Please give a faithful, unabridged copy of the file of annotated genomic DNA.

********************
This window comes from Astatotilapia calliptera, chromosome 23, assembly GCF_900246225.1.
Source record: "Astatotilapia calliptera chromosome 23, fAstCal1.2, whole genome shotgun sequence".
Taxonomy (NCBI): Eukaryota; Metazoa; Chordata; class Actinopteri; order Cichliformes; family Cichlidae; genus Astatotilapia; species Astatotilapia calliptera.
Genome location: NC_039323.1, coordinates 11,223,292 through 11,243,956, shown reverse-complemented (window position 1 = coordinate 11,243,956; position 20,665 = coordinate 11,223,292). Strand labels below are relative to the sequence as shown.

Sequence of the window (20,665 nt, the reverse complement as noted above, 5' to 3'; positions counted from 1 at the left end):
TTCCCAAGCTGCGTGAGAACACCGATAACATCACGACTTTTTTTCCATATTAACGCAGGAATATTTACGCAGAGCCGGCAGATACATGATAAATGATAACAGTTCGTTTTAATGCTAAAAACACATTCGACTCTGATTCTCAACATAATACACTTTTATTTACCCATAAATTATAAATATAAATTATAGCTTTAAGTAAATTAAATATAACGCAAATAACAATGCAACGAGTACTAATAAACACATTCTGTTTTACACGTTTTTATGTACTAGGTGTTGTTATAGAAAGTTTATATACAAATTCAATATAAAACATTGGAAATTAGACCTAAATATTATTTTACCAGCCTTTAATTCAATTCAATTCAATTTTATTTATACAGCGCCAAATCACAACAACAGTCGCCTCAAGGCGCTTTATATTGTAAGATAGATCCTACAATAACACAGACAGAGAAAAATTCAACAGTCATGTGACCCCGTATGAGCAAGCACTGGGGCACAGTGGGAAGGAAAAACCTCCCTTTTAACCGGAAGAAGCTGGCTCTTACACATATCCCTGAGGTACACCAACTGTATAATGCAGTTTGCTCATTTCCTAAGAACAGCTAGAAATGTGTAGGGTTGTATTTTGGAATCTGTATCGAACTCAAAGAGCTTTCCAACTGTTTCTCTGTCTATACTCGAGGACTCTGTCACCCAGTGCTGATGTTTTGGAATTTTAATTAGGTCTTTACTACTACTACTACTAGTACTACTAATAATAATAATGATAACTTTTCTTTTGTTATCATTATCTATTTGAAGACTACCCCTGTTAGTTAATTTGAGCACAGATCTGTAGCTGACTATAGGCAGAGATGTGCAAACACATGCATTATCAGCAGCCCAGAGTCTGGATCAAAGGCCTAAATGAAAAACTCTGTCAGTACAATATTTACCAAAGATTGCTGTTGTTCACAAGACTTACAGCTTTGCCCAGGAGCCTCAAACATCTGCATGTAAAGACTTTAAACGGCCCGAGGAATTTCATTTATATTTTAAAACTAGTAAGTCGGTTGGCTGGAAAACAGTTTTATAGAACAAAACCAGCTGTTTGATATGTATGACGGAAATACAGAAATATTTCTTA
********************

This window comes from Astatotilapia calliptera, chromosome 23, assembly GCF_900246225.1.
Source record: "Astatotilapia calliptera chromosome 23, fAstCal1.2, whole genome shotgun sequence".
Taxonomy (NCBI): Eukaryota; Metazoa; Chordata; class Actinopteri; order Cichliformes; family Cichlidae; genus Astatotilapia; species Astatotilapia calliptera.
Genome location: NC_039323.1, coordinates 11,223,292 through 11,243,956, shown reverse-complemented (window position 1 = coordinate 11,243,956; position 20,665 = coordinate 11,223,292). Strand labels below are relative to the sequence as shown.

Sequence of the window (20,665 nt, the reverse complement as noted above, 5' to 3'; positions counted from 1 at the left end):
TTCCCAAGCTGCGTGAGAACACCGATAACATCACGACTTTTTTTCCATATTAACGCAGGAATATTTACGCAGAGCCGGCAGATACATGATAAATGATAACAGTTCGTTTTAATGCTAAAAACACATTCGACTCTGATTCTCAACATAATACACTTTTATTTACCCATAAATTATAAATATAAATTATAGCTTTAAGTAAATTAAATATAACGCAAATAACAATGCAACGAGTACTAATAAACACATTCTGTTTTACACGTTTTTATGTACTAGGTGTTGTTATAGAAAGTTTATATACAAATTCAATATAAAACATTGGAAATTAGACCTAAATATTATTTTACCAGCCTTTAATTCAATTCAATTCAATTTTATTTATACAGCGCCAAATCACAACAACAGTCGCCTCAAGGCGCTTTATATTGTAAGATAGATCCTACAATAACACAGACAGAGAAAAATTCAACAGTCATGTGACCCCGTATGAGCAAGCACTGGGGCACAGTGGGAAGGAAAAACCTCCCTTTTAACCGGAAGAAGCTGGCTCTTACACATATCCCTGAGGTACACCAACTGTATAATGCAGTTTGCTCATTTCCTAAGAACAGCTAGAAATGTGTAGGGTTGTATTTTGGAATCTGTATCGAACTCAAAGAGCTTTCCAACTGTTTCTCTGTCTATACTCGAGGACTCTGTCACCCAGTGCTGATGTTTTGGAATTTTAATTAGGTCTTTACTACTACTACTACTAGTACTACTAATAATAATAATGATAACTTTTCTTTTGTTATCATTATCTATTTGAAGACTACCCCTGTTAGTTAATTTGAGCACAGATCTGTAGCTGACTATAGGCAGAGATGTGCAAACACATGCATTATCAGCAGCCCAGAGTCTGGATCAAAGGCCTAAATGAAAAACTCTGTCAGTACAATATTTACCAAAGATTGCTGTTGTTCACAAGACTTACAGCTTTGCCCAGGAGCCTCAAACATCTGCATGTAAAGACTTTAAACGGCCCGAGGAATTTCATTTATATTTTAAAACTAGTAAGTCGGTTGGCTGGAAAACAGTTTTATAGAACAAAACCAGCTGTTTGATATGTATGACGGAAATACAGAAATATTTCTTA